What’s interesting about this biblical precedent of a ‘stop’ sign or other visual traffic aides is how this verse was translated into Aramaic. The words ‘very clearly’ stem from the obscure Hebrew ‘Ba’er Heytev' which could have meant – ‘carve well’ or ‘explain in detail.’ Some 2,000 years ago, an anonymous Biblical translator translated this as ‘And you shall write upon the stones all the glorious words of this law in writing deep and plain, to be well read, and to be translated in seventy tongues.’ (Targum Yerhshalmi)

The original Hebrew may have instructed Israel to carve out the words of the law on big billboards- but the subsequent translation/interpretation already understood that the best way to keep the tradition alive – is to risk its translation into vernacular.

Translation, as many of you know, is at the core of my work. As an Israeli now living in the USA, as one born into Orthodox (one way or no way) Judaism and seeking ways of sharing my path with other paths that I encounter on my life’s journey – without diluting or losing the essence of what’s unique to my ancient and specific roadmap – translation looms large and important. Kissing through veils may not be the ideal – but is the real, and an obligation for those of us dealing with ways of making the ancient live, with dignity, in the contemporary world.

In the introduction to the King James Bible- rendering Scriptures in English for the very first time, veils flutter yet again: 'Translation it is that openeth the window, to let in the light; that breaketh the shell, that we may eat the kernel; that putteth aside the curtain, that we may look into the most holy place.' (introduction to the King James Bible, 1611)

After the speeches and the dancing (no need to translate “hava nagila”) a double rainbow pierced the skies and we all went outside to ooh and ahh. It was a beautiful sign, a blessing of hope – all the clich├ęs about the colors of the rainbow learning to live together.

So, to the bride and groom, and to all of us on the almost eve of a new Jew year – Mazal Tov! May the planet be aligned for all of us, let luck intervene, and let’s hope for good new, inventive translations, and many, creative kisses.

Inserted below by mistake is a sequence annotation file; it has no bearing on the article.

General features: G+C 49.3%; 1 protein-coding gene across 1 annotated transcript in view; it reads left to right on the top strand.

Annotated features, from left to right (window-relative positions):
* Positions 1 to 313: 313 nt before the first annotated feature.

Wednesday, September 02, 2009

Homecoming and Hindsight

Maven in Houston, TX
by David Loewy
August 30, 2009

They say (roughly) that you can't be a prophet in your own home town. Unfortunately, that was the gig. This past weekend, I flew down to Houston, Texas, to Congregation Emanu El (where I spent the first 18 years of my life as a congregant), and opened their first day of religious school with a Maven performance of parashat Ki Tavo. Just to lay the scene a little more clearly, 400 plus students (Pre-K to 7th grade), their teachers, TA's, parents, and administrators, all fresh from their summer vacations, ambled into a beautiful cathedral of a sanctuary, and lucky me, it was my task to engage them with the incredible dynamism of Moses's kvetchy memoir, the book of Deuteronomy. To put it mildly, I have had more auspiciously favored circumstances.

In a populist bit of stagecraft, I decided to enter from the congregation to begin the performance, and as I was walking up the aisle to the pulpit and climbed the steps, I had a drastic and lovely sense of deja vu. This was the bima where I was consecrated, became bar mitzvah, had my confirmation, and graduated Hebrew high school. This was the congregation that gave me my first teaching position, hired me as a storyteller, and helped send me to my beloved Jewish summer camp. The roots and signifiers of my personality lay plainly in the walls and in the assembled congregation. Truth be told, it was an effort to concentrate on the performance at that moment.

In Ki Tavo, Moses says to the people that for all they've been through, "G*d has not given you a heart to know or eyes to see or ears to hear until today." And when I first read that line, I thought it terribly rude. It seemed condescending to me to tell people who have experienced such drastic things as the Israelites had that they just didn't get it until now. Nonetheless, there I was, looking at one of the most familiar places in the world to me with a whole new point of view, one that synthesized everything the place had given me and put it in the context of my present self and my continuing pursuits.

My own experience of the performance ended up aligning completely with the central message of the show. The Torah, like my own life story to this point, is written, set fixedly in the parchment, but each time I am prompted to revisit the story, it meets me where I am. With the benefit of hindsight--a heart to know and eyes to see and ears to hear--the fixed text takes on new meaning. I must remember to visit again soon.